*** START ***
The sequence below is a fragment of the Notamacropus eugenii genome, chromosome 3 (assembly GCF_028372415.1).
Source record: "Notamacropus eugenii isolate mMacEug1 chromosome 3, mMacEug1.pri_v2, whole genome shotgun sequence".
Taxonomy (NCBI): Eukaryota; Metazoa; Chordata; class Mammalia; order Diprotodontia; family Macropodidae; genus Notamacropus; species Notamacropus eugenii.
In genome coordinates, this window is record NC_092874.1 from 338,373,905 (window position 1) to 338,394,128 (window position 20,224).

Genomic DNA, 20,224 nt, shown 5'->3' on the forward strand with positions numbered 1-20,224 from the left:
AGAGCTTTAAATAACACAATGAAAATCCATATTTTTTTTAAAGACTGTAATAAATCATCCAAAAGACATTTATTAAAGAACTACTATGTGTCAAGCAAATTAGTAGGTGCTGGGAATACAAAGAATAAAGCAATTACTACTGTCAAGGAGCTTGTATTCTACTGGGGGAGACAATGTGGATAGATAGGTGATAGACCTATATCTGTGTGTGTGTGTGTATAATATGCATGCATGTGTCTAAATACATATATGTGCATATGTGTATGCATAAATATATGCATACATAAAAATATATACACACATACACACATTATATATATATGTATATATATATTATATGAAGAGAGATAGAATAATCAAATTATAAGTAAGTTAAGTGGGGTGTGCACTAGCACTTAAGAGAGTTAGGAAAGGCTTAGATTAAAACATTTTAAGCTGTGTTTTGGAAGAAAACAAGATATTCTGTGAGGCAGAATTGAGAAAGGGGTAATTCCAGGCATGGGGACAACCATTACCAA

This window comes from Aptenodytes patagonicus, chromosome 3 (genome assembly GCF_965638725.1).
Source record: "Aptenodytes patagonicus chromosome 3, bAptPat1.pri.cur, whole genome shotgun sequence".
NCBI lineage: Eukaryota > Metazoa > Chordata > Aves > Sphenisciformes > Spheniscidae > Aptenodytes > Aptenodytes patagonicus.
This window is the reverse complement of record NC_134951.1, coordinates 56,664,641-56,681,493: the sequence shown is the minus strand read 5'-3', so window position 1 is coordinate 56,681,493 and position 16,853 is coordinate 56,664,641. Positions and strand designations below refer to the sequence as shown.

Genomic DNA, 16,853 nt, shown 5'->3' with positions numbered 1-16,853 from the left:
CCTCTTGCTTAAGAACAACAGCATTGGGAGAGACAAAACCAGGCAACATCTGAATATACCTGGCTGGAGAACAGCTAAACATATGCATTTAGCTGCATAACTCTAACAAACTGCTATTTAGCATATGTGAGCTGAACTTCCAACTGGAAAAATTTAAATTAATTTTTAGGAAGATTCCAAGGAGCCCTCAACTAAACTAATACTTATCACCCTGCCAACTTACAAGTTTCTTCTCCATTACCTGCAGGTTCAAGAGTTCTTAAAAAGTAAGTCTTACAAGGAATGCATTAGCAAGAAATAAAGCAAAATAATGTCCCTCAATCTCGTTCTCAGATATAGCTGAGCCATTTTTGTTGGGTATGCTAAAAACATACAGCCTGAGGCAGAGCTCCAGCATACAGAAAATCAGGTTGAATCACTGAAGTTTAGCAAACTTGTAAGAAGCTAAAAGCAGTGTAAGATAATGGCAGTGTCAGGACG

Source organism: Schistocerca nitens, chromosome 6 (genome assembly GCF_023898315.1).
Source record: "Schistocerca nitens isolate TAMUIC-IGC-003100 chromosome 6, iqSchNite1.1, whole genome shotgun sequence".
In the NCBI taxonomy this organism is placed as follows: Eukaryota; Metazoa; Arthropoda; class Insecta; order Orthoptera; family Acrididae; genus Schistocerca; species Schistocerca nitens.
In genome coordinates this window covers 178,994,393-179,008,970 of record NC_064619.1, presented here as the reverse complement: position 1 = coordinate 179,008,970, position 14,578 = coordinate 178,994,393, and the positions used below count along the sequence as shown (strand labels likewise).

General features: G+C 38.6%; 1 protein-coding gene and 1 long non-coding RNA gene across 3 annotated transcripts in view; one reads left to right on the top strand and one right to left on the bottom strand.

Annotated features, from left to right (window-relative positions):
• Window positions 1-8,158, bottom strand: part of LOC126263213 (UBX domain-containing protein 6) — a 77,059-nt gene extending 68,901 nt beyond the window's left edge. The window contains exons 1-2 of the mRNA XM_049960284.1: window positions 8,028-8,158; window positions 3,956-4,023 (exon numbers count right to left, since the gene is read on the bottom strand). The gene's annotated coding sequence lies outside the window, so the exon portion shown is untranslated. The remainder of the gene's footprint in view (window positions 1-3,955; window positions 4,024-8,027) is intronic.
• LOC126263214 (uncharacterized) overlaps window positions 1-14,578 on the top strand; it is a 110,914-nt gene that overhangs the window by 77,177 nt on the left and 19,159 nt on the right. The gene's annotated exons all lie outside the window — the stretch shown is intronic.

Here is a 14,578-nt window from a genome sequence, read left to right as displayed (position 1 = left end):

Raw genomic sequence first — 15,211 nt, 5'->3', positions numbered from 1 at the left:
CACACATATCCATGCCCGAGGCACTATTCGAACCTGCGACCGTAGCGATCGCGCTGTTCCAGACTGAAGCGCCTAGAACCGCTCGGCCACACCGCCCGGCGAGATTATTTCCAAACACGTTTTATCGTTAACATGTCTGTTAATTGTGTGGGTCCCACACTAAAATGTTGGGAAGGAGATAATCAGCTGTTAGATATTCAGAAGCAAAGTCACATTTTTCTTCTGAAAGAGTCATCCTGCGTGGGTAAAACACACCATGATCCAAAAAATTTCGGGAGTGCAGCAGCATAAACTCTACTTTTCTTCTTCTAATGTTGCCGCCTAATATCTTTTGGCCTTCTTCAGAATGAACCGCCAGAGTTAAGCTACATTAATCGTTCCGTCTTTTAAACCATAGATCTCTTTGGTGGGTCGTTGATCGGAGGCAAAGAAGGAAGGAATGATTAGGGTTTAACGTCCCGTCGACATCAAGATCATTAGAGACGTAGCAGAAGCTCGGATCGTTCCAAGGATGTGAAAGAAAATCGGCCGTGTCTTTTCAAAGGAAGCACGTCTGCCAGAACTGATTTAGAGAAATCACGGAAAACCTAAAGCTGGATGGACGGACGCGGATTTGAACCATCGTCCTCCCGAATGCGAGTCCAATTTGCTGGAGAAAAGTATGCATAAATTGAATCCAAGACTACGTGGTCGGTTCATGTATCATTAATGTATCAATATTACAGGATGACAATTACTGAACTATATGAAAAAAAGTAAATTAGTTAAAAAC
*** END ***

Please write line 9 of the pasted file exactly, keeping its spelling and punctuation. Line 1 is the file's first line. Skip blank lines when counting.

NCBI lineage: Eukaryota > Metazoa > Chordata > Aves > Sphenisciformes > Spheniscidae > Aptenodytes > Aptenodytes patagonicus.